Apocalyptic Thought in Early Christianity

series: Holy Cross Studies in Patristic Theology and History

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"A treasure trove of essays on apocalyptic in the early church. The fifteen contributing authors represent the cream of contemporary scholars in apocalyptic, and their essays reflect a broad, deep, and impeccable scholarship that often breaks new ground."--David E. Aune, University of Notre Dame

This volume explores how early Christian understandings of apocalyptic writings and teachings are reflected in the theology, social practices, and institutions of the early church. Experts on patristic and Byzantine Christianity present substantial samplings of biblical interpretation, theology, and visual art from first-millennium Christianity, especially from the East, to demonstrate the depth and variety of meaning early believers found in Daniel, Revelation, and related writings.

Contributors

Bogdan G. Bucur

J. A. Cerrato

Brian E. Daley, SJ

Lorenzo DiTommaso

Georgia Frank

DragoÅŸ-Andrei Giulea

Alexander Golitzin

John Herrmann and Annewies van den Hoek

Bernard McGinn

John A. McGuckin

Elijah Nicolas Mueller

Ute Possekel

Nancy Patterson Šev�enko

Theodore Stylianopoulos

This is the second volume in Holy Cross Studies in Patristic Theology and History, a partnership between Baker Academic and the Stephen and Catherine Pappas Patristic Institute of Holy Cross Greek Orthodox School of Theology in Brookline, Massachusetts. The series is a deliberate outreach by the Orthodox community to Protestant and Catholic seminarians, pastors, and theologians. In these multiauthor books, contributors from all traditions focus on the patristic (especially Greek patristic) heritage.

About the series: Holy Cross Studies in Patristic Theology and History is a partnership between Baker Academic and the Stephen and Catherine Pappas Patristic Institute of Holy Cross Greek Orthodox School of Theology. The series is a deliberate outreach by the Orthodox community to seminarians, pastors, and theologians of all traditions.

Series Editorial Board

Robert J. Daly, SJ, Boston College

Bruce N. Beck, The Stephen and Catherine Pappas Patristic Institute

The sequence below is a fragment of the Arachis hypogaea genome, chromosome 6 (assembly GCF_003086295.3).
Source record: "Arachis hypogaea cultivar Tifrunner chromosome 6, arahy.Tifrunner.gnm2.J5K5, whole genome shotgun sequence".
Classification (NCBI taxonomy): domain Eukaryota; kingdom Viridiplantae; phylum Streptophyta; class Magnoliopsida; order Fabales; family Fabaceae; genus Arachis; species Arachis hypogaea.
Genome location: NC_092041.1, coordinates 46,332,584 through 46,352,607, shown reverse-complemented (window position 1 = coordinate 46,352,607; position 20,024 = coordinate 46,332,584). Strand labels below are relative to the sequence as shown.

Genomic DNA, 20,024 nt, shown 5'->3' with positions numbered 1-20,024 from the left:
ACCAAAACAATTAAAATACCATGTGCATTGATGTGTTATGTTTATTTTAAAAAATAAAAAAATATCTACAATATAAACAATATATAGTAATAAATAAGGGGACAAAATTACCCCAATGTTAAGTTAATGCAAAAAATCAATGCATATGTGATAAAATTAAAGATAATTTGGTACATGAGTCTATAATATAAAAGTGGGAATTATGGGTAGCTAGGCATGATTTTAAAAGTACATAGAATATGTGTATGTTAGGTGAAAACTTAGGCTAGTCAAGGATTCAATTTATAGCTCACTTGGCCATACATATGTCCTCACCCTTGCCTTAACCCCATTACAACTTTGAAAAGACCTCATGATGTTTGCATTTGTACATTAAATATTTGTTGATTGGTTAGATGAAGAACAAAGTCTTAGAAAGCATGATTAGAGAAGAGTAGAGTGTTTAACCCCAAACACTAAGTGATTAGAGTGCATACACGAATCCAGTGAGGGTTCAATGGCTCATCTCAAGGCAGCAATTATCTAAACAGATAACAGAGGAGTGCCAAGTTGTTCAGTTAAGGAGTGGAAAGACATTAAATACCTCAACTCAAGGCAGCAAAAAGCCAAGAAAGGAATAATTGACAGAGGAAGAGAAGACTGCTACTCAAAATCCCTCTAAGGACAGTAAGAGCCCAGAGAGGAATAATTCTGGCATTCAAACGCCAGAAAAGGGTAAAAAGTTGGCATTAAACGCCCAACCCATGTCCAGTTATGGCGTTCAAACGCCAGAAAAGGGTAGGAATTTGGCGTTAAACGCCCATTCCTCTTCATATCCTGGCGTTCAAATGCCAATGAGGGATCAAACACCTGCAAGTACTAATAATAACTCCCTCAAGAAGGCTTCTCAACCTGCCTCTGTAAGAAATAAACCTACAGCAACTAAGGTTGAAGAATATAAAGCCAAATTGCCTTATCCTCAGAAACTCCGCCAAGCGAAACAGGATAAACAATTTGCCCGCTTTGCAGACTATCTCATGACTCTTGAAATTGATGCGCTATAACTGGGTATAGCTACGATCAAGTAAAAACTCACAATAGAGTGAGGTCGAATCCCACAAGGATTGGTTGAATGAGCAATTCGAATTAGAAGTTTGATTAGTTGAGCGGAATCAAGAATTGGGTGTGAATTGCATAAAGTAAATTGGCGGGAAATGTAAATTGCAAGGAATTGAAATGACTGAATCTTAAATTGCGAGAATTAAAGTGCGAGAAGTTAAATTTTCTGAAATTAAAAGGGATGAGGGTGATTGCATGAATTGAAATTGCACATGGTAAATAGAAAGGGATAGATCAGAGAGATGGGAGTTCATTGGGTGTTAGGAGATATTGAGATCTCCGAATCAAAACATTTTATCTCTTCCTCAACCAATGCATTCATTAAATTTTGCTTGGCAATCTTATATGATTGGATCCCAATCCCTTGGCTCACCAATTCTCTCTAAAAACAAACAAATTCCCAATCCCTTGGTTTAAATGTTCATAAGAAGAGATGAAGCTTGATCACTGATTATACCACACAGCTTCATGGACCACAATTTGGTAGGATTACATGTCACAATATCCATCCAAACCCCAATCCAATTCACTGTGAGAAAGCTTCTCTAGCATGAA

Francois Bovon, Harvard Divinity School

Demetrios S. Katos, Hellenic College

Susan R. Holman, PovertyStudies.org

Aristotle Papanikolaou, Fordham University

James Skedros, Holy Cross Greek Orthodox School of Theology


Endorsements

"This treasure trove of essays on apocalyptic in the early church explores important aspects of the Apocalypse of John as well as a rich variety of apocalyptic and eschatological themes and motifs in art and literature up to the middle Byzantine period. The fifteen contributing authors represent the cream of contemporary scholars in apocalyptic, and their essays reflect a broad, deep, and impeccable scholarship that often breaks new ground."--David E. Aune, Walter Professor of New Testament and Christian Origins, University of Notre Dame

"This wonderful volume illustrates the prevalence of apocalyptic themes in early Christianity from the book of Revelation to the Byzantine period. The essays range over a vast amount of material, including not only the church fathers but also apocryphal writings and early Christian art. Much of this material is known only to experts and is here made available to a broader readership. This is a first-rate contribution to the history of both apocalypticism and early Christianity."--John J. Collins, Holmes Professor of Old Testament, Yale University

"A much-needed, comprehensive, and rich study of the Apocalypse as it was read and imaged by early Christian thinkers and artists. This volume will be welcomed by anyone who wants to learn about the complex interpretations of the Bible's last--and most puzzling--book."--Robin Jensen, professor of the history of Christian art and worship, Vanderbilt University


The Author

  1. Robert Daly S.J.

    Robert Daly S.J.

    Robert J. Daly, SJ (DrTheol, Julius Maximilians Universitat Wurzburg), is professor emeritus at Boston College and chair of the Pappas Patristic Institute's board. He is the author, editor, or translator of many scholarly books and articles on the early...

    Continue reading about Robert Daly S.J.